This basic guide to pregnancy exercise will provide you some links to free pregnancy specific workouts you can do at home or in the gym, as well as some information on what exercises are pregnancy safe, and what exercises you should be avoiding. Don’t forget your pelvic floor!
Pregnancy-friendly exercises you can do at home or at the gym
There are lots of health benefits to staying active and doing regular exercise during pregnancy, but it can be difficult to know where to start, or how to alter your regular exercise routine to ensure it’s still safe, now that you’re pregnant. Here are some great, free options we’ve curated from across the internet.
Kayla Itsines is the co-creator of the Bikini Body Guides (BBG) and one of the most influential trainers in the world. She recently gave birth to a gorgeous baby boy (Congrats Kayla!) and has posted 2 free pregnancy exercise circuits on her blog to help you maintain your fitness and stay active during pregnancy. You can do her pregnancy-friendly workouts in the gym or in the comfort of your own home. Whichever you prefer.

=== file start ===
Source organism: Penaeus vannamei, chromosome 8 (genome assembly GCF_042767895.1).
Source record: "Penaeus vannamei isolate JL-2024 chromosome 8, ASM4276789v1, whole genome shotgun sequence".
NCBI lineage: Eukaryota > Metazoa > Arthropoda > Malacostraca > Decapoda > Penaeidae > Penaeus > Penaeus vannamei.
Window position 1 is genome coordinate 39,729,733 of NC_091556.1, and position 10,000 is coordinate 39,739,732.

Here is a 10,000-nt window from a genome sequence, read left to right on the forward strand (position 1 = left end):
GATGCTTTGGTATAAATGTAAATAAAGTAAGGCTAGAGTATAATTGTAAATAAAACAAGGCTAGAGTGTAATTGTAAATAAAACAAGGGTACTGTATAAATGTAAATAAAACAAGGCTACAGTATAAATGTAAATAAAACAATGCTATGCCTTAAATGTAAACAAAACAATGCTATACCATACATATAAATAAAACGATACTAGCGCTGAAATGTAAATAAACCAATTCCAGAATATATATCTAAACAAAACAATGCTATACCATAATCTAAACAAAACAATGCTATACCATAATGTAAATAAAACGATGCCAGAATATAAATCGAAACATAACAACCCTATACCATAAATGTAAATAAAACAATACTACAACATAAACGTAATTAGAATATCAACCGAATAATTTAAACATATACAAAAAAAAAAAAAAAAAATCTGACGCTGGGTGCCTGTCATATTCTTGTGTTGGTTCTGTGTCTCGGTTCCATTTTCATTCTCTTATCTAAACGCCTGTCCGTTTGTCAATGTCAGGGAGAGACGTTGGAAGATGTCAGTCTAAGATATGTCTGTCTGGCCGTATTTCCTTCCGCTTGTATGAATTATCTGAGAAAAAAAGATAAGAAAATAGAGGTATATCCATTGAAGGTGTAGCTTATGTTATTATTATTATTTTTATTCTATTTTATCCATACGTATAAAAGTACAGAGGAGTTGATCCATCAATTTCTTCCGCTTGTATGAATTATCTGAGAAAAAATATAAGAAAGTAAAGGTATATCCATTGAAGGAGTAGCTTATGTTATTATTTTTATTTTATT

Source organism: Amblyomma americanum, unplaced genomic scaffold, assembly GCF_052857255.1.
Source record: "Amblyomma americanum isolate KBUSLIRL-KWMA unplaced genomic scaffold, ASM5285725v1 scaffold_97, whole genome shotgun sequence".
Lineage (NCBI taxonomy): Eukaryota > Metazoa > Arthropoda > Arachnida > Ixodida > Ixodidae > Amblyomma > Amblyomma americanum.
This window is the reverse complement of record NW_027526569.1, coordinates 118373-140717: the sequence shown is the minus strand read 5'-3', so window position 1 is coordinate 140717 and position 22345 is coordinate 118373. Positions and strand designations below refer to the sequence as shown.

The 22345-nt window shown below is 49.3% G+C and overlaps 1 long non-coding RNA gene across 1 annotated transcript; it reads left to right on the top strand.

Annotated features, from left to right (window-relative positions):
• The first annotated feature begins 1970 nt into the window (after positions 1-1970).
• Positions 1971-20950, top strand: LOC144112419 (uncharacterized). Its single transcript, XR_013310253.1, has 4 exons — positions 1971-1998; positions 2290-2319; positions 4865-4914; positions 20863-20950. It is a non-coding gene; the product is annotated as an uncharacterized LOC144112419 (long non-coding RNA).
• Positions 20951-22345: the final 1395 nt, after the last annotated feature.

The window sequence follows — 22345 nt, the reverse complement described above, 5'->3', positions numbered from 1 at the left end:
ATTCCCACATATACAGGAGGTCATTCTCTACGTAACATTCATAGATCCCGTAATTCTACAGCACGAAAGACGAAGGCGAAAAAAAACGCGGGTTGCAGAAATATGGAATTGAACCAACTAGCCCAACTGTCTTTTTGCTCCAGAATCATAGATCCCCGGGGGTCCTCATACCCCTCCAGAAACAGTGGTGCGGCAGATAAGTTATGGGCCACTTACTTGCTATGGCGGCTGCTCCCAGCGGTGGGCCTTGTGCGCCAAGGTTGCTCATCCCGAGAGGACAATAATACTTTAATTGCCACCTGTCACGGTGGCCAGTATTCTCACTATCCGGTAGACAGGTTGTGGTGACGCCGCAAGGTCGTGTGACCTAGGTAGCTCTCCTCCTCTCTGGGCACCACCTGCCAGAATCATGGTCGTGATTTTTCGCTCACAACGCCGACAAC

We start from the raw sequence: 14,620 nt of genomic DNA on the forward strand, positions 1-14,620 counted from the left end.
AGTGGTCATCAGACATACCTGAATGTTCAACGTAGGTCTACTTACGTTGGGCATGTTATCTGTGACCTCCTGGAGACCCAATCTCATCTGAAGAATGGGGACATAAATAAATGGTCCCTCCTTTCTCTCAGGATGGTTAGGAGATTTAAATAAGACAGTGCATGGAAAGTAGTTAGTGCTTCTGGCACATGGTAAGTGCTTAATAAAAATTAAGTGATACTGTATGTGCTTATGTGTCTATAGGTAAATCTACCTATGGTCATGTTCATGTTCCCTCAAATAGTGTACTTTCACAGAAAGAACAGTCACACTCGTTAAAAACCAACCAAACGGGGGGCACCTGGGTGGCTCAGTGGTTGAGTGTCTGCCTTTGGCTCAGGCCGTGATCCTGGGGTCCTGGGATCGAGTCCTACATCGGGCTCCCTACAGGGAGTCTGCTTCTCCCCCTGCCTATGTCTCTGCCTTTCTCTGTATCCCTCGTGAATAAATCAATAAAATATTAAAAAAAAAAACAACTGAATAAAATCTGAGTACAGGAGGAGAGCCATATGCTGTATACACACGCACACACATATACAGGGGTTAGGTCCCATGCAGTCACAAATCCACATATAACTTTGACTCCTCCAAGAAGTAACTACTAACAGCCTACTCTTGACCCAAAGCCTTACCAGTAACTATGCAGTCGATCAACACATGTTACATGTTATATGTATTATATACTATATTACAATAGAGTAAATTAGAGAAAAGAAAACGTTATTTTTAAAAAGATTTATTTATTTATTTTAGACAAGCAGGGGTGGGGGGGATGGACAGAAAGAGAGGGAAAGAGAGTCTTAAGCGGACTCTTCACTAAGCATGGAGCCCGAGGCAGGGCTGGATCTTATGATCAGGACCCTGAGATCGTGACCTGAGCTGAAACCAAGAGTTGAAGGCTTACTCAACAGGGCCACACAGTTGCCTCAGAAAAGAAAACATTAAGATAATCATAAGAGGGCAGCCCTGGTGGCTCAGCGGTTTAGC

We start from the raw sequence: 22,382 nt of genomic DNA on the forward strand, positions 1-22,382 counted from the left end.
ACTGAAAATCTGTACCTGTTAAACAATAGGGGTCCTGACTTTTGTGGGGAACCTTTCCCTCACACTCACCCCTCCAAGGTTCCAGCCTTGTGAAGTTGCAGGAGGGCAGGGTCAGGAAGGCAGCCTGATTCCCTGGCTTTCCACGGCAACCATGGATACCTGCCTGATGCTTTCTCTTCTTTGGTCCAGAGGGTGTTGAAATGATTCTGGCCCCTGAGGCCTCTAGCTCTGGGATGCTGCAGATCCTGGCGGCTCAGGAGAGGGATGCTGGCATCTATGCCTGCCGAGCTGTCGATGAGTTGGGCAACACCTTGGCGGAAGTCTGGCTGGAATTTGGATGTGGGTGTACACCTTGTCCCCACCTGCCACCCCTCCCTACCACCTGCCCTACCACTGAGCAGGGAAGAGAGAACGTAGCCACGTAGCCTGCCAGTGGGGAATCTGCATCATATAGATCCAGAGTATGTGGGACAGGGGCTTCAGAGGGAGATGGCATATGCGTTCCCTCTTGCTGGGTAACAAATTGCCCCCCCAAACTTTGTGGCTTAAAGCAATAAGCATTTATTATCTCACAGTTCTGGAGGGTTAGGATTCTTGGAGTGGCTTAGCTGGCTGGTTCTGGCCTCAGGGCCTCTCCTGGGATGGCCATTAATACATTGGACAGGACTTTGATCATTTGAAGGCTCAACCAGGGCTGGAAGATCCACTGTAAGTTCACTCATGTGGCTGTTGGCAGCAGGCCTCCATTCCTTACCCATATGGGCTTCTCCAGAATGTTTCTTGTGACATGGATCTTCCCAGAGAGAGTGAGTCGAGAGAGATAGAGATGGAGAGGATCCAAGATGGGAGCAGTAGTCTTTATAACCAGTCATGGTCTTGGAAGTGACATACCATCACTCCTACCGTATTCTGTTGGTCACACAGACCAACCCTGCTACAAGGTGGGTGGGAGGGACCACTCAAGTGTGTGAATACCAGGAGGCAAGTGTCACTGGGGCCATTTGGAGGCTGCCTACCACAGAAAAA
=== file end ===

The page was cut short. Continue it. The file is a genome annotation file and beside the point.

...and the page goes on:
The goal here is to maintain your fitness, not to achieve a personal best. Complete them at your own pace. Make sure that you are listening to your body and that you feel okay to continue with each workout.
Each of her circuit workouts contain 4 exercises and take about 7 minutes, however she suggests you complete them at your own pace.
Fitness expert and Tone It Up co-founder Katrina Scott, shared some pregnancy-safe exercises and workouts with The Bump . She runs through 3 separate workouts designed for each of the 3 trimesters, and including some demonstration videos to show you exactly what you should be doing.
Katrina’s tip are sure to help you stay strong and healthy throughout your entire pregnancy.
First trimester exercises
When it comes to working out while pregnant, especially in those early weeks and months, time and energy are two of the biggest challenges. This first trimester pregnancy exercise workout is perfect to fit in a quick, energising strength routine to tone you up from head to toe.
Second trimester exercises
The second trimester workout routine focuses on strengthening your postural muscles so you stay strong, properly aligned and pain-free throughout your pregnancy. After all, you’ve got to support that growing bump! Don’t forget to hydrate!
Third trimester exercises